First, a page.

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Mailbag: Health care reform will reduce costs

July 28, 2010

Your recent article about forthcoming health-care insurance reform ("Clinic digs in heels for health reform," July 15) pointed out one area of reform not specifically discussed in the article: cost reduction.

Under the new reform, over time, medical records will be automated and reduce the need for the duplication of procedures for the same outcome. Through the example of Sonia Munguia's breast cancer treatment, she went to Tijuana for a mammogram, and when she returned to Huntington Beach, she was required to have another mammogram.

This is a duplication of procedures that drives up costs. Having electronic medical records avoids unnecessary duplication of procedures. Another cost reducer in the reform is the emphasis on preventative care, which will drive down costs of the uninsured presenting themselves to emergency room treatment for illnesses best treated in a clinic or doctor's office.

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The care that Munguia received was funded by several sources: a foundation, a fundraising event in the community, the patient and Medicaid.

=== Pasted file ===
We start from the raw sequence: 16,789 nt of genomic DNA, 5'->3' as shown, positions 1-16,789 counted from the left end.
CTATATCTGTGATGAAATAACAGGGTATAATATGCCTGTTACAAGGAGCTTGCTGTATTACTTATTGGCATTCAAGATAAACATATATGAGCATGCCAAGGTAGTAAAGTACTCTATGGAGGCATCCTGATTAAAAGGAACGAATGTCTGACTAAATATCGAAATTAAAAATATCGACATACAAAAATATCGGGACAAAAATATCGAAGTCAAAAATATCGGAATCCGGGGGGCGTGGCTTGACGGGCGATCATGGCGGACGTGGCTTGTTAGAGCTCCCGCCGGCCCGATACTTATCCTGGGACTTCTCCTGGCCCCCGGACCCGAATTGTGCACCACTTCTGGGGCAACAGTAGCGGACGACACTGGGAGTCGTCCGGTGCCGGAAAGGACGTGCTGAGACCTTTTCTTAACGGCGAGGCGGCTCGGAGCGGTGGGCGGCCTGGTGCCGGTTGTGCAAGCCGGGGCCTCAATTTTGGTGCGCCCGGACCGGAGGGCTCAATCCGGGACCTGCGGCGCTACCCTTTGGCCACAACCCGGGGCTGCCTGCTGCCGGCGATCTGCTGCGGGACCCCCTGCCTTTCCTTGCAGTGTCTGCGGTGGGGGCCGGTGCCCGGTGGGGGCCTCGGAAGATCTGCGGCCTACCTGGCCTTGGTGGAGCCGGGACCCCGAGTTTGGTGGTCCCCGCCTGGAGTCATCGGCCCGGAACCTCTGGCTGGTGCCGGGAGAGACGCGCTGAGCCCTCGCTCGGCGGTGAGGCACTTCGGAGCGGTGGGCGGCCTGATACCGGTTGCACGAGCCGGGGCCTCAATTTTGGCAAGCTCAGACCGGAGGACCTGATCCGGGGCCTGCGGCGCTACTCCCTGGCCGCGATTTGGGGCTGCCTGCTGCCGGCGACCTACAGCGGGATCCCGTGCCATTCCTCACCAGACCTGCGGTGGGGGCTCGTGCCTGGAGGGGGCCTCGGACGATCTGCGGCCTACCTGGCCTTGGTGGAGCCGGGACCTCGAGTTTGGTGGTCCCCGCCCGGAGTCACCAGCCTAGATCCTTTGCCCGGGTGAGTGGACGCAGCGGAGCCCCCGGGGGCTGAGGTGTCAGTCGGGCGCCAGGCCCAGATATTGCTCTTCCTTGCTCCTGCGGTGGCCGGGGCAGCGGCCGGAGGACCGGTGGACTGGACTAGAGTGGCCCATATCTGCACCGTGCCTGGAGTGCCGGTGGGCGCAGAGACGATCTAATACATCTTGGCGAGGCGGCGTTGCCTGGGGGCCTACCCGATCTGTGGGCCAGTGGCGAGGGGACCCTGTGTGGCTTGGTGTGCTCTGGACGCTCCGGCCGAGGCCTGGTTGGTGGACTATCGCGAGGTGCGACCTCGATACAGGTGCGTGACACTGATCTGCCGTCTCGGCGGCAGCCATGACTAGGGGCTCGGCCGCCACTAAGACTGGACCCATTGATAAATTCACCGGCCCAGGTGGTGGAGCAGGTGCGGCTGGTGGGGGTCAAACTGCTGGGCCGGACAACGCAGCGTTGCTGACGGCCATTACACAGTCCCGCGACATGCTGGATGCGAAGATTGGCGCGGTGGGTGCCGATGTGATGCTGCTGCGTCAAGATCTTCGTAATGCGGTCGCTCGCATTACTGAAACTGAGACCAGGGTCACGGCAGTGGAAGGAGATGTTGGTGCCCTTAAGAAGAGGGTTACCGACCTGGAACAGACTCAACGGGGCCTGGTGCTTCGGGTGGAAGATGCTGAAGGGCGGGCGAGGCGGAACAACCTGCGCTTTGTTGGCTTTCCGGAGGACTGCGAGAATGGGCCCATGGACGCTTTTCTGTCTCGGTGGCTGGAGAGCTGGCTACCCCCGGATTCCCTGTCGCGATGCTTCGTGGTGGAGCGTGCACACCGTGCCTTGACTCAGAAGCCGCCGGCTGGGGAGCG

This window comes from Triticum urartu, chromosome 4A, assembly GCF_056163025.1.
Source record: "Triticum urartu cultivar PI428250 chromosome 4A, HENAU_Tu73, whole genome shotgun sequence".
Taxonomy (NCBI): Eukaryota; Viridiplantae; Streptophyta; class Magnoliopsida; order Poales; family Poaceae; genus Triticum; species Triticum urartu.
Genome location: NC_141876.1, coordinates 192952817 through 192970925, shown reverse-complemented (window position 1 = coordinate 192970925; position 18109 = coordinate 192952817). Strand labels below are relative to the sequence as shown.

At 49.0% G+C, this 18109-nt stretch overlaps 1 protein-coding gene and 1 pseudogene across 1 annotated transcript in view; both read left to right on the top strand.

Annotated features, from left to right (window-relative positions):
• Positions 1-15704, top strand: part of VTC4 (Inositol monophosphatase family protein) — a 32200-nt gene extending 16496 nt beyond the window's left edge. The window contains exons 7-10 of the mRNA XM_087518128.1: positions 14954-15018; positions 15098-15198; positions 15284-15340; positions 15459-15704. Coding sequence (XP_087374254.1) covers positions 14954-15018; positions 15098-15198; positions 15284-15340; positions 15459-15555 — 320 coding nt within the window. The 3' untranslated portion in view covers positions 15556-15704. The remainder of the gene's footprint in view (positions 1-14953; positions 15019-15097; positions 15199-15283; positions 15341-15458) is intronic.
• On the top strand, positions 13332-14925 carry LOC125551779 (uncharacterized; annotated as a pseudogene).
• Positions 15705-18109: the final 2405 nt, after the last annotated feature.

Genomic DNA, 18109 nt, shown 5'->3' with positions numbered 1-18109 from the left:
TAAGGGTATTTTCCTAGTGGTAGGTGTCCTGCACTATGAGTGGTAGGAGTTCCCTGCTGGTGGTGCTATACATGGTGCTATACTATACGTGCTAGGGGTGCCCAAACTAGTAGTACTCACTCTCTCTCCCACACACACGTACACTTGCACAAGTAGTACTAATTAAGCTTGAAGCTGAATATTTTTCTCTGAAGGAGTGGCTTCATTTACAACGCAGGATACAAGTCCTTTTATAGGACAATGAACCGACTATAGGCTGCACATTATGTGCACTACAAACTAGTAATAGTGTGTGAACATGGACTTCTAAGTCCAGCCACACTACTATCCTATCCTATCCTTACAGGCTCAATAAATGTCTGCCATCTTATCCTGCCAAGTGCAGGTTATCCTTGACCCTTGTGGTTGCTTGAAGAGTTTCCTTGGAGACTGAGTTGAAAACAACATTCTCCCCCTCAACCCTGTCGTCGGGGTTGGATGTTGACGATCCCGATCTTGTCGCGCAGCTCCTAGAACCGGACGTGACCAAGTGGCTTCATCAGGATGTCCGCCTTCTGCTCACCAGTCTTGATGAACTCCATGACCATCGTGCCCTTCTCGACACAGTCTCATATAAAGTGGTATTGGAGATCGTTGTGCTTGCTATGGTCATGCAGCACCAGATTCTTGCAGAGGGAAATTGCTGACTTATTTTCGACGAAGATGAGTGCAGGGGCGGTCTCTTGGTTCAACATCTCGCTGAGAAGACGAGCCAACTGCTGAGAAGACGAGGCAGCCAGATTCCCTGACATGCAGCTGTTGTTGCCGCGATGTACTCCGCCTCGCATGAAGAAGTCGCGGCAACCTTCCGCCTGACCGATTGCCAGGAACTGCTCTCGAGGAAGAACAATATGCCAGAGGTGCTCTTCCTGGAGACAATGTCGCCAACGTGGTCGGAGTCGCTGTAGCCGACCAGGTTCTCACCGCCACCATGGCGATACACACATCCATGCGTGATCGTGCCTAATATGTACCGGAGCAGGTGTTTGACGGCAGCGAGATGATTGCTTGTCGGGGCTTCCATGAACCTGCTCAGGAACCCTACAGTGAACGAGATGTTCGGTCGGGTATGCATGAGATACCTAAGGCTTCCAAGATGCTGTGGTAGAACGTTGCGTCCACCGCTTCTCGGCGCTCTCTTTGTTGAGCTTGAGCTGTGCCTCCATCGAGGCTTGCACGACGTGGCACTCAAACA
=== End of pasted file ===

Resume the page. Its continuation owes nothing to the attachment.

Sure, I support the reform on the principle that the insured pool is greater and will lead to people living healthier lives. The health-care reform begins to meet both a moral and fiscal imperative.

Pat Goodman

Huntington Beach

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State code leaves Sunset in the dark

There is a thread of malcontent about to be sewn into our community. On Monday, at a regularly scheduled meeting, the Huntington Beach City Council will be discussing and taking action on a most irregular issue: the annexation of Sunset Beach.

Despite the citizens of Sunset Beach's efforts — organizing a majority opinion in favor of incorporation, raising more than $100,000 toward this goal and entrenching themselves in the arduous process to do so — the council has not ruled out the possibility of annexing (taking over and governing) Sunset. In fact, it appears that they will be doing just that Monday night.

Did you know that there is a law buried deep in the hundreds of thousands of pages of the California State Government Code that denies each of the 1,200 citizens of Sunset Beach their right to vote if they want to be annexed? This denial of voting rights is based on acreage of land. No vote for mayor or council; policy and procedure imposed. No vote for who governs because Sunset Beach is less than 150 acres.

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